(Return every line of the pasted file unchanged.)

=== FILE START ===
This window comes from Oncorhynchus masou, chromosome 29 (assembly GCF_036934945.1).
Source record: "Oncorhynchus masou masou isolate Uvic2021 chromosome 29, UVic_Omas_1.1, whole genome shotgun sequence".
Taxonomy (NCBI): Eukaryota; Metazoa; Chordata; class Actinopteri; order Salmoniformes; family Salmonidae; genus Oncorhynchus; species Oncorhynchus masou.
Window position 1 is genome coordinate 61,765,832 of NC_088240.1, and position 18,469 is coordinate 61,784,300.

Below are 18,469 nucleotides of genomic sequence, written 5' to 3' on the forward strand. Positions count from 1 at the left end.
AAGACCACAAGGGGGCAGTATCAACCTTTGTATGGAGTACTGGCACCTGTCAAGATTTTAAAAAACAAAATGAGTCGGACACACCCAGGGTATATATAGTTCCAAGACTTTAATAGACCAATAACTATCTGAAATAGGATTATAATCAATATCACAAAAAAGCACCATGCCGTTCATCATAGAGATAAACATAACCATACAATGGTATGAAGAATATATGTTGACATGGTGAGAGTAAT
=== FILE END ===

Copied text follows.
This window comes from Oncorhynchus masou, chromosome 29 (assembly GCF_036934945.1).
Source record: "Oncorhynchus masou masou isolate Uvic2021 chromosome 29, UVic_Omas_1.1, whole genome shotgun sequence".
Taxonomy (NCBI): Eukaryota; Metazoa; Chordata; class Actinopteri; order Salmoniformes; family Salmonidae; genus Oncorhynchus; species Oncorhynchus masou.
Window position 1 is genome coordinate 61,765,832 of NC_088240.1, and position 18,469 is coordinate 61,784,300.

Below are 18,469 nucleotides of genomic sequence, written 5' to 3' on the forward strand. Positions count from 1 at the left end.
AAGACCACAAGGGGGCAGTATCAACCTTTGTATGGAGTACTGGCACCTGTCAAGATTTTAAAAAACAAAATGAGTCGGACACACCCAGGGTATATATAGTTCCAAGACTTTAATAGACCAATAACTATCTGAAATAGGATTATAATCAATATCACAAAAAAGCACCATGCCGTTCATCATAGAGATAAACATAACCATACAATGGTATGAAGAATATATGTTGACATGGTGAGAGTAAT